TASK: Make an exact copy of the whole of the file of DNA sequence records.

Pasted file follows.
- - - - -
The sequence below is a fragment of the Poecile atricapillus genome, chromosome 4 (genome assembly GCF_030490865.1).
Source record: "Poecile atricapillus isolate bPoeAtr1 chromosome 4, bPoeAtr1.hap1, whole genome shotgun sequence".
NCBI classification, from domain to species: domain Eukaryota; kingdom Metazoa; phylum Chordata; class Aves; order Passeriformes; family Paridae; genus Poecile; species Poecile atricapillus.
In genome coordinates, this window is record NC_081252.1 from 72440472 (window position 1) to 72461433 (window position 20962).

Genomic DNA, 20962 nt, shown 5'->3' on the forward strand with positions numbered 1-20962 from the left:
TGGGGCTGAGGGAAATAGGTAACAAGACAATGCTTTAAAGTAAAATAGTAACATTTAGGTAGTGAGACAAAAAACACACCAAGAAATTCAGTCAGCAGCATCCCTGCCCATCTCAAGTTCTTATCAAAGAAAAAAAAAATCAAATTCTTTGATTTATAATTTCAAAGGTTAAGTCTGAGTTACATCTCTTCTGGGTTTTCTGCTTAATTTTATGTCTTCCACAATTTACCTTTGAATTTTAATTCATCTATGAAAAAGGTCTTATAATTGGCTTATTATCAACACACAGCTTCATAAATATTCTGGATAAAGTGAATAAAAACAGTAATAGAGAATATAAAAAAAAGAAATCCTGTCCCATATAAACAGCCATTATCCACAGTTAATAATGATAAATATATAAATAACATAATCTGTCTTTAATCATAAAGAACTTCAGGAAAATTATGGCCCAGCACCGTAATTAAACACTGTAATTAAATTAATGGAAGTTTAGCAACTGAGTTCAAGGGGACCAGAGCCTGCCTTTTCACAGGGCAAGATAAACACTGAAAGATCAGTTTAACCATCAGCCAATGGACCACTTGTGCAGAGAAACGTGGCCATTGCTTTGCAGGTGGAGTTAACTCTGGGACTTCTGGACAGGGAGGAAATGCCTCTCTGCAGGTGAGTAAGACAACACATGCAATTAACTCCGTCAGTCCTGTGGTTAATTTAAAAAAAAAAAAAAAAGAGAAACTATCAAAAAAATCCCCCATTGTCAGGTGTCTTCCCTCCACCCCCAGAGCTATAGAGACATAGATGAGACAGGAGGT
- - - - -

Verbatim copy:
The sequence below is a fragment of the Poecile atricapillus genome, chromosome 4 (genome assembly GCF_030490865.1).
Source record: "Poecile atricapillus isolate bPoeAtr1 chromosome 4, bPoeAtr1.hap1, whole genome shotgun sequence".
NCBI classification, from domain to species: domain Eukaryota; kingdom Metazoa; phylum Chordata; class Aves; order Passeriformes; family Paridae; genus Poecile; species Poecile atricapillus.
In genome coordinates, this window is record NC_081252.1 from 72440472 (window position 1) to 72461433 (window position 20962).

Genomic DNA, 20962 nt, shown 5'->3' on the forward strand with positions numbered 1-20962 from the left:
TGGGGCTGAGGGAAATAGGTAACAAGACAATGCTTTAAAGTAAAATAGTAACATTTAGGTAGTGAGACAAAAAACACACCAAGAAATTCAGTCAGCAGCATCCCTGCCCATCTCAAGTTCTTATCAAAGAAAAAAAAAATCAAATTCTTTGATTTATAATTTCAAAGGTTAAGTCTGAGTTACATCTCTTCTGGGTTTTCTGCTTAATTTTATGTCTTCCACAATTTACCTTTGAATTTTAATTCATCTATGAAAAAGGTCTTATAATTGGCTTATTATCAACACACAGCTTCATAAATATTCTGGATAAAGTGAATAAAAACAGTAATAGAGAATATAAAAAAAAGAAATCCTGTCCCATATAAACAGCCATTATCCACAGTTAATAATGATAAATATATAAATAACATAATCTGTCTTTAATCATAAAGAACTTCAGGAAAATTATGGCCCAGCACCGTAATTAAACACTGTAATTAAATTAATGGAAGTTTAGCAACTGAGTTCAAGGGGACCAGAGCCTGCCTTTTCACAGGGCAAGATAAACACTGAAAGATCAGTTTAACCATCAGCCAATGGACCACTTGTGCAGAGAAACGTGGCCATTGCTTTGCAGGTGGAGTTAACTCTGGGACTTCTGGACAGGGAGGAAATGCCTCTCTGCAGGTGAGTAAGACAACACATGCAATTAACTCCGTCAGTCCTGTGGTTAATTTAAAAAAAAAAAAAAAAGAGAAACTATCAAAAAAATCCCCCATTGTCAGGTGTCTTCCCTCCACCCCCAGAGCTATAGAGACATAGATGAGACAGGAGGT